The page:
The Swiss 1.5 F has seen a lot of use in the bp cartridges.  A lot in the .45-70.  It is a nearly perfect ballistic match for the old C&H #6 powder.  When I first started testing the Swiss when GOEX was distributing the first container I shot the Swiss 3F in my .45 flinters and my .50 cal percussion rifles.  They kinda freaked at that.  The 3f was intended for the small caliber cap and ball pistols and the small caliber percussion rifles.  I switched over to mainly their 2F powder for both the .45s and the .50s.  But I did try the 1.5F in the .50s.

You must watch load sizes with the Swiss.  You can reac a load size that would not be a problem with the other slower cooler burning brands.  The temperatures in the bore created by the burning of the Swiss powder are a good bit higher than the temperatures with other powders.  You reach a point in charge size increase when suddenly you exceed the melt point temperature for the potassium carbonate in the combustion residue melts and form a thin glass like film in the bore just above  here the projectile sat on the charge.  That glass like film is totally soluble in water but takees a bit more work to remove.  It is a lot slower to dissolve in the water in the swab than potassium carbonate in a fine particle powder state.

When you mention the old C&H grains sizes.  Around 1990 C&H switched to the grain sizes we now use.  Before that they had a larger number of grain sizes that were just screen to a closer size.
Our "U.S. Standard grain sizing system was first proposed in 1836 but at first not widely accepted in the industry. Going by average grain diameter (mean diameter) in our system.  2F is half the average size of 1f.  Then 3f is half the size of 2f.  Think of that in terms of differences in grain surface area for a given weight of grains.  It would be close to say that the old C&H grains sizes were in a 1/4 diameter change sequence versus the halving seen in the U.S. system.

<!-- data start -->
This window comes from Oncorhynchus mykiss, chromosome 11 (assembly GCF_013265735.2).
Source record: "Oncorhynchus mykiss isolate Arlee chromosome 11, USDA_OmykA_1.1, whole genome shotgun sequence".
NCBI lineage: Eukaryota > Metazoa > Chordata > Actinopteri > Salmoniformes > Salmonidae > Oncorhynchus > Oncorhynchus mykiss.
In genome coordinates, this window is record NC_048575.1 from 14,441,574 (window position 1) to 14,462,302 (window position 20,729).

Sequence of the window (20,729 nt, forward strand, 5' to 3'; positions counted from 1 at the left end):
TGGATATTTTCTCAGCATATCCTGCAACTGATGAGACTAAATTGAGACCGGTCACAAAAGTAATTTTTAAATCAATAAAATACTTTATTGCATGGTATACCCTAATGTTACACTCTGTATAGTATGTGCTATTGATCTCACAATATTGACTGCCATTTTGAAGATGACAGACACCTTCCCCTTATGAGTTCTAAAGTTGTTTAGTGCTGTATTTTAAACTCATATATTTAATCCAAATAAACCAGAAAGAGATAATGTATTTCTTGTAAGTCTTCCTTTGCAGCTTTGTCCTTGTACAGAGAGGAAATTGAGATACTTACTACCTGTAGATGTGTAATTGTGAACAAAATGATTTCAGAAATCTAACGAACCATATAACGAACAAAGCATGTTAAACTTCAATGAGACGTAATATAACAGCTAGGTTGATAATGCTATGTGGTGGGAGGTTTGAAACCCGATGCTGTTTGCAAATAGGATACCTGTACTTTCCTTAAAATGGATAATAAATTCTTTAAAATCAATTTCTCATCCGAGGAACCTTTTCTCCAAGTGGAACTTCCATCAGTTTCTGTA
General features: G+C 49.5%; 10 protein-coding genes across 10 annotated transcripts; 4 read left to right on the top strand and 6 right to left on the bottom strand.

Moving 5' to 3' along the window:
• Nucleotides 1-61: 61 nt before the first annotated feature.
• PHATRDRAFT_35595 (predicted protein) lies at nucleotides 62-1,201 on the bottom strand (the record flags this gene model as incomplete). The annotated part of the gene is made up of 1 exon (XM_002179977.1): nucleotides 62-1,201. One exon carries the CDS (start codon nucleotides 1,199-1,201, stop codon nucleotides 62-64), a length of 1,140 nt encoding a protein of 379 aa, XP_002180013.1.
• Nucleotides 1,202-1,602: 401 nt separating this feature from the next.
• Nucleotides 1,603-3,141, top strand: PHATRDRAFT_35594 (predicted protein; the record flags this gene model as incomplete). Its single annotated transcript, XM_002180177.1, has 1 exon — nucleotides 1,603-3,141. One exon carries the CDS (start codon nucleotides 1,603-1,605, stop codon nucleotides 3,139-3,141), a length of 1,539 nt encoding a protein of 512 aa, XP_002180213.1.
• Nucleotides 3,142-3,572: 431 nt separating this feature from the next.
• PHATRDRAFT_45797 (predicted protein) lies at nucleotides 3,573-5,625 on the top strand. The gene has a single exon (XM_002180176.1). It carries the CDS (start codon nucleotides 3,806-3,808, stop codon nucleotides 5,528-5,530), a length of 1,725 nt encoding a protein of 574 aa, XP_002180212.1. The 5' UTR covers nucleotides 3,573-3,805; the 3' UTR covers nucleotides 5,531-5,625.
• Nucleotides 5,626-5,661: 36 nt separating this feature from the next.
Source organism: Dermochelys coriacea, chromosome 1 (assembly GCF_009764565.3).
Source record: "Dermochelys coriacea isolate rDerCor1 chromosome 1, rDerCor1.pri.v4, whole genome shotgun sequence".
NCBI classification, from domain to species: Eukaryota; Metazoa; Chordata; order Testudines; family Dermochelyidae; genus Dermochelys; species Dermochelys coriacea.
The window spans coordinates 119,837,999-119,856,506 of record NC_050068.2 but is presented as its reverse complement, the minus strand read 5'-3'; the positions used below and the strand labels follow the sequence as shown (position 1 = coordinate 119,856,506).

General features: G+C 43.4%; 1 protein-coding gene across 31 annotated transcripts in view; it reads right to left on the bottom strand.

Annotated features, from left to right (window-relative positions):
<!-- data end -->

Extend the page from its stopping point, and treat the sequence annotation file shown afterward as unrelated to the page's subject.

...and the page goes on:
Bill K.

Offline Mad Monk

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Re: Two types of Swiss powder
« Reply #23 on: March 29, 2019, 08:24:05 PM »
Why can not black powder be extruded, like smokeless.  The short symmetrical cylinder shaped grains would then be polished.  This would make a uniform smooth grains that would meter as well as a perfect sphere?

If you attempted to extrude black powder you would simply blow up the extruder. Even if it was slightly moist as going into the historical powder press.  Even with the standard plate and frame powder press they had numerous explosion as they started to apply pressure in the press.  Bits of powder caught on edges of the frames would go up as they applied pressure to the press. Black powder can be set off it you heat it quickly.  No spark or flame needed.  In the extruder it would be rubbing against the extruder barrel under pressure from the edges of the rotating extruder screw.That frictional heating would cause it to ignite.  Then there is the question of surface area to the mass of the grain. With the cylinders you would have a lot less surface area under ignition and combustion compared to regular grains.  Time required to burn the charge would be increased which would drastically lower velocities.  Especially in guns shooting projectiles with a low mass compared to diameter and weight.

The thing about compacting the mass of powder from the wheel mill with a minimum of danger is seen in the present Swiss powder plant.  They did away with the dangerous plate and frame powder press going to a roller press.  The moist powder from the wheel mill is laid onto a moving heavy rubber belt.  It then passes under a big heavy roller that compacts it to a density equal to that found in plate and frame pressed powders.  They trim the edges off the rolled powder since the edges are lower in density. The rolled (pressed) powder is broken up into large pieces and allowed to sit and "cure".  This so-called curing is nothing more than some of the water evaporating out of the powder cakes.  This cause the microscopic crystals of potassium nitrate to fuse together.  This gives the desired hardness and mechanical strength to go through the corning mill.  Prior to that "curing" the pressed powder would simply crumble back into dust when you tried to "corn" it into grains.

Bill K.

Offline Daryl

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Re: Two types of Swiss powder
« Reply #24 on: March 29, 2019, 09:28:01 PM »
Bill, what in your opinion is an appropriate application for Swiss 1.5?  And do any of the other Swiss granulations correspond closely to old C&H grades?

I would certainly use 1 1/2F Swiss in any application I would normally use 2F GOEX. The velocity will be slightly higher for the Swiss powder if using 'stricken' (equal volume) loads.
Daryl

"a gun without hammers is like a spaniel without ears" King George V